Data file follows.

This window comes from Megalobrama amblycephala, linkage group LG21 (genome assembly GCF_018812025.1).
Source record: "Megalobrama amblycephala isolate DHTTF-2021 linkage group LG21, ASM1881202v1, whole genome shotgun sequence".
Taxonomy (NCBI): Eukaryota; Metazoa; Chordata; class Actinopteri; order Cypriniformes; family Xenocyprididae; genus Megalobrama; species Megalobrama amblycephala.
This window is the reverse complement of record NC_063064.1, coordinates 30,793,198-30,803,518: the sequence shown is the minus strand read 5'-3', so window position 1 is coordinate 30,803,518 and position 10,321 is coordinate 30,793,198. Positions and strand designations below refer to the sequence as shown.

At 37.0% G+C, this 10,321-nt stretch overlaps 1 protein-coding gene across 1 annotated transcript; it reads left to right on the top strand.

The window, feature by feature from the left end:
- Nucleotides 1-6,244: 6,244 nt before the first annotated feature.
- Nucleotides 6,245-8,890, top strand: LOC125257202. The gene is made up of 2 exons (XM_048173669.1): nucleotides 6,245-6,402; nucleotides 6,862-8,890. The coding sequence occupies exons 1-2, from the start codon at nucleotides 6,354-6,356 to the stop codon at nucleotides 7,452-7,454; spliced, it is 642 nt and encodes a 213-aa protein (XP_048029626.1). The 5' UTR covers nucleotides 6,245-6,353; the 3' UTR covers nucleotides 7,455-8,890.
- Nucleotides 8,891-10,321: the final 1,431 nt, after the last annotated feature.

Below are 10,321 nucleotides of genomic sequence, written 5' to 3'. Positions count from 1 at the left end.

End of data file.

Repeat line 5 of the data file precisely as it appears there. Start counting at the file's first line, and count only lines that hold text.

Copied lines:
At 37.0% G+C, this 10,321-nt stretch overlaps 1 protein-coding gene across 1 annotated transcript; it reads left to right on the top strand.